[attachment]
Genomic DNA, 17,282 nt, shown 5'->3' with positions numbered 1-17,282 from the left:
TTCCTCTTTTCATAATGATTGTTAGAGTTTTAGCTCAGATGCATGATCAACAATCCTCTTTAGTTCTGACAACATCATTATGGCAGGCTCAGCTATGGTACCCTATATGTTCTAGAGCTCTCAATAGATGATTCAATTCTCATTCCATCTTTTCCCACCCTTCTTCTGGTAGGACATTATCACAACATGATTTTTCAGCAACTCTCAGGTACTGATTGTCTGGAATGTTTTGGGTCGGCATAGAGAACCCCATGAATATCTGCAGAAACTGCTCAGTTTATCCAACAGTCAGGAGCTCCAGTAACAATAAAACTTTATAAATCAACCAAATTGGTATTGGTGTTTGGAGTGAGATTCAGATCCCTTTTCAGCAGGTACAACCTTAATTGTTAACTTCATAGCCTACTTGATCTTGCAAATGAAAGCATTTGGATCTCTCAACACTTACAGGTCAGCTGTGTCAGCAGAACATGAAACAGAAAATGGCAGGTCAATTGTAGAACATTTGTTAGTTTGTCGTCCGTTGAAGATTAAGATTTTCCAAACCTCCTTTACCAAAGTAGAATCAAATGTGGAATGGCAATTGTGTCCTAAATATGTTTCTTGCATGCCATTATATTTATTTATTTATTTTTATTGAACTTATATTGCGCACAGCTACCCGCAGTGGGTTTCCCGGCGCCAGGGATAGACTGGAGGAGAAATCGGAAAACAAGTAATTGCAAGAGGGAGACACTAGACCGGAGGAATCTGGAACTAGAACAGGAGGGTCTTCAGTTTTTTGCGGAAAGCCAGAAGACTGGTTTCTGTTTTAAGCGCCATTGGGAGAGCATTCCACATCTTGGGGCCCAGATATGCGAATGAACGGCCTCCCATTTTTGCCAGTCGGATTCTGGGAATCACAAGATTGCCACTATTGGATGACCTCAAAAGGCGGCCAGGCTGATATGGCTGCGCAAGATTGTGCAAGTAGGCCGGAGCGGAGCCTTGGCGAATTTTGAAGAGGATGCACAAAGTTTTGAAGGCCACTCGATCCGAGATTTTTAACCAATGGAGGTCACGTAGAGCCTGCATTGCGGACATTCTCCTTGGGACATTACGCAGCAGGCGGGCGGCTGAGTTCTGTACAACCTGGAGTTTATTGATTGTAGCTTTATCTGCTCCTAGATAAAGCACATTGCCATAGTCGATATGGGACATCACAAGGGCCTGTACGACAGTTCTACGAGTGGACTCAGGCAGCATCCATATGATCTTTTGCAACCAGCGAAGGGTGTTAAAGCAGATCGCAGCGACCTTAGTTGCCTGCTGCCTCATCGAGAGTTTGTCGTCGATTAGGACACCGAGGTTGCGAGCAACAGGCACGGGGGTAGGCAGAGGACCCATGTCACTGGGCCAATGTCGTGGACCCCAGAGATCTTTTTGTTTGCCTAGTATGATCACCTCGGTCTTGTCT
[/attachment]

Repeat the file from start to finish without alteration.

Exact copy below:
Genomic DNA, 17,282 nt, shown 5'->3' with positions numbered 1-17,282 from the left:
TTCCTCTTTTCATAATGATTGTTAGAGTTTTAGCTCAGATGCATGATCAACAATCCTCTTTAGTTCTGACAACATCATTATGGCAGGCTCAGCTATGGTACCCTATATGTTCTAGAGCTCTCAATAGATGATTCAATTCTCATTCCATCTTTTCCCACCCTTCTTCTGGTAGGACATTATCACAACATGATTTTTCAGCAACTCTCAGGTACTGATTGTCTGGAATGTTTTGGGTCGGCATAGAGAACCCCATGAATATCTGCAGAAACTGCTCAGTTTATCCAACAGTCAGGAGCTCCAGTAACAATAAAACTTTATAAATCAACCAAATTGGTATTGGTGTTTGGAGTGAGATTCAGATCCCTTTTCAGCAGGTACAACCTTAATTGTTAACTTCATAGCCTACTTGATCTTGCAAATGAAAGCATTTGGATCTCTCAACACTTACAGGTCAGCTGTGTCAGCAGAACATGAAACAGAAAATGGCAGGTCAATTGTAGAACATTTGTTAGTTTGTCGTCCGTTGAAGATTAAGATTTTCCAAACCTCCTTTACCAAAGTAGAATCAAATGTGGAATGGCAATTGTGTCCTAAATATGTTTCTTGCATGCCATTATATTTATTTATTTATTTTTATTGAACTTATATTGCGCACAGCTACCCGCAGTGGGTTTCCCGGCGCCAGGGATAGACTGGAGGAGAAATCGGAAAACAAGTAATTGCAAGAGGGAGACACTAGACCGGAGGAATCTGGAACTAGAACAGGAGGGTCTTCAGTTTTTTGCGGAAAGCCAGAAGACTGGTTTCTGTTTTAAGCGCCATTGGGAGAGCATTCCACATCTTGGGGCCCAGATATGCGAATGAACGGCCTCCCATTTTTGCCAGTCGGATTCTGGGAATCACAAGATTGCCACTATTGGATGACCTCAAAAGGCGGCCAGGCTGATATGGCTGCGCAAGATTGTGCAAGTAGGCCGGAGCGGAGCCTTGGCGAATTTTGAAGAGGATGCACAAAGTTTTGAAGGCCACTCGATCCGAGATTTTTAACCAATGGAGGTCACGTAGAGCCTGCATTGCGGACATTCTCCTTGGGACATTACGCAGCAGGCGGGCGGCTGAGTTCTGTACAACCTGGAGTTTATTGATTGTAGCTTTATCTGCTCCTAGATAAAGCACATTGCCATAGTCGATATGGGACATCACAAGGGCCTGTACGACAGTTCTACGAGTGGACTCAGGCAGCATCCATATGATCTTTTGCAACCAGCGAAGGGTGTTAAAGCAGATCGCAGCGACCTTAGTTGCCTGCTGCCTCATCGAGAGTTTGTCGTCGATTAGGACACCGAGGTTGCGAGCAACAGGCACGGGGGTAGGCAGAGGACCCATGTCACTGGGCCAATGTCGTGGACCCCAGAGATCTTTTTGTTTGCCTAGTATGATCACCTCGGTCTTGTCT